Postdoc Profile: Kristina Neely


Hometown: Moved frequently, so no one place in particular.


    Ph.D., Kinesiology (Visuomotor Neuroscience), January 2006 - March 2010, The University of Western Ontario, London, Ontario, CANADA

    M.S., Kinesiology (Ergonomics), September 2002 - December 2005, Indiana University – Bloomington, Bloomington, Indiana, U.S.A.

    B.S., Health and Wellness, September 1996 - May 2000, University of Minnesota – Twin Cities, Minneapolis - St. Paul, Minnesota, U.S.A.

I am currently in my third year as a postdoctoral fellow. I am interested in how the central nervous system organizes the preparation, execution, and inhibition of skilled, purposeful actions. During my predoctoral training, I developed a strong foundation in the neuroscience of reaching and grasping, experimental psychology, and paradigm development for theoretical motor neuroscience. My postdoctoral training has built on this foundation by gaining knowledge in the neural control of precision grip force and blocked-design fMRI techniques. I am currently immersed in the study of action inhibition and am developing expertise in advanced neuroimaging techniques and analyses.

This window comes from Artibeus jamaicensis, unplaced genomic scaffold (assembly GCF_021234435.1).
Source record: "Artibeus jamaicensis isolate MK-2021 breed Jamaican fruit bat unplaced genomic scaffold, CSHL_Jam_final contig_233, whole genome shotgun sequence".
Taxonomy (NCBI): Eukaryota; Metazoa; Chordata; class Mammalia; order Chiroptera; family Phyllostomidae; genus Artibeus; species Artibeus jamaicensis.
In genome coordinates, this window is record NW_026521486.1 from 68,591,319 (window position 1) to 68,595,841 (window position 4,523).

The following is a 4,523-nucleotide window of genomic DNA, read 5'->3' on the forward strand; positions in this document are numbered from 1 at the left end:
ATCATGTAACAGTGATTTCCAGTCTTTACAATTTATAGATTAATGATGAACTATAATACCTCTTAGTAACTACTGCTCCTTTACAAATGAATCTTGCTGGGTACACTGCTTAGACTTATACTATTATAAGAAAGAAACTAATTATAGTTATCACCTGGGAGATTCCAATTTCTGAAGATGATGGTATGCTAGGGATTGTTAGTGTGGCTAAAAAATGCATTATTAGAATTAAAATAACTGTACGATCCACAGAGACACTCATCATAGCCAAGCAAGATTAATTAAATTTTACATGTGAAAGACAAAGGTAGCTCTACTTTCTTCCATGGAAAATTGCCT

My research investigates how brain structure and function, cognition, and personality are related to the ability to inhibit grip force output. I am funded by a National Institutes of Health (NIH) Individual Postdoctoral Fellowship F32 grant (NS75574) that uses fMRI to examine action inhibition in healthy adults and in patients with Parkinson’s disease. The topic of action inhibition is a hotbed of activity across several disciplines in animal and human neuroscience research because such work has direct clinical implications for understanding psychiatric and neurological disorders such as Parkinson’s disease, schizophrenia, impulse-control disorders, and attention deficit/hyperactivity disorder. In addition to my F32 research, I am a co-investigator on an NIH R01 grant (NS58487) which uses visuomotor paradigms to examine the role of the basal ganglia, cerebellum, and cortex in the production of grip force in healthy adults and adults with movement disorders.

Personal interests:
In my spare time, I enjoy exercising, volunteering with local animal rescues, reading by the pool, hiking with my dog.

Career goal:
I am pursuing an academic career in a research-intensive university.

Brief CV (.pdf)